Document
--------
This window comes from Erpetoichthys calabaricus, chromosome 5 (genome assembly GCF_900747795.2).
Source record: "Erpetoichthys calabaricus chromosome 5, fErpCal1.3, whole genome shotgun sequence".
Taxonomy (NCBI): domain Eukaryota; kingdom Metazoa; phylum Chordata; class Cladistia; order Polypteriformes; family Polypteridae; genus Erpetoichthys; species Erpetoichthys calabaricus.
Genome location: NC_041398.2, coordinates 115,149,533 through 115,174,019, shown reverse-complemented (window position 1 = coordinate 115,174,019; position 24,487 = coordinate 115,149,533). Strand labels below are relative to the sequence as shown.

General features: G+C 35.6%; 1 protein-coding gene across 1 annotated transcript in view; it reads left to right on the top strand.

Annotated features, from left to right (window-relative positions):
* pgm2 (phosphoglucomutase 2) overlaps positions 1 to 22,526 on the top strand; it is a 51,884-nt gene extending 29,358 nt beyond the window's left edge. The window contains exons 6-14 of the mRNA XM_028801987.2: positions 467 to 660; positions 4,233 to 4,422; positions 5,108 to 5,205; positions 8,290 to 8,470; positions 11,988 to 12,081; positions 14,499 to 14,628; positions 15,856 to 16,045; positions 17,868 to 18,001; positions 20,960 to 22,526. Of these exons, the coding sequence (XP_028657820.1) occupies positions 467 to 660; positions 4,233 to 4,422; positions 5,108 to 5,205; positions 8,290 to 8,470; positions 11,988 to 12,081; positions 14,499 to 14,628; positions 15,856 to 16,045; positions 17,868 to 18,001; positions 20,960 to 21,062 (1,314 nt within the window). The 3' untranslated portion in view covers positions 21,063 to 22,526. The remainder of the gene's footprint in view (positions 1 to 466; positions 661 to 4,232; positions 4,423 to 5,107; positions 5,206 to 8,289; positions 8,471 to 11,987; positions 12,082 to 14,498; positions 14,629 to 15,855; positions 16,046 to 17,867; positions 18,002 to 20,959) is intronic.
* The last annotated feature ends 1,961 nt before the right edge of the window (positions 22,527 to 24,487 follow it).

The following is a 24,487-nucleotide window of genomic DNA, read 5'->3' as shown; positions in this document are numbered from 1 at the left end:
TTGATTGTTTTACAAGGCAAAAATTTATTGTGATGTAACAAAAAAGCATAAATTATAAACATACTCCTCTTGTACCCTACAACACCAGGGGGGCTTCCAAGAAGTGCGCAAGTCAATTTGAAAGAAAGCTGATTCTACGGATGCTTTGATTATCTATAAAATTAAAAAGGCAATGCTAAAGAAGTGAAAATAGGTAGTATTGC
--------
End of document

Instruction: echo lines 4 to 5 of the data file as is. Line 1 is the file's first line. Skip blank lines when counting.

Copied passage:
Genome location: NC_041398.2, coordinates 115,149,533 through 115,174,019, shown reverse-complemented (window position 1 = coordinate 115,174,019; position 24,487 = coordinate 115,149,533). Strand labels below are relative to the sequence as shown.

General features: G+C 35.6%; 1 protein-coding gene across 1 annotated transcript in view; it reads left to right on the top strand.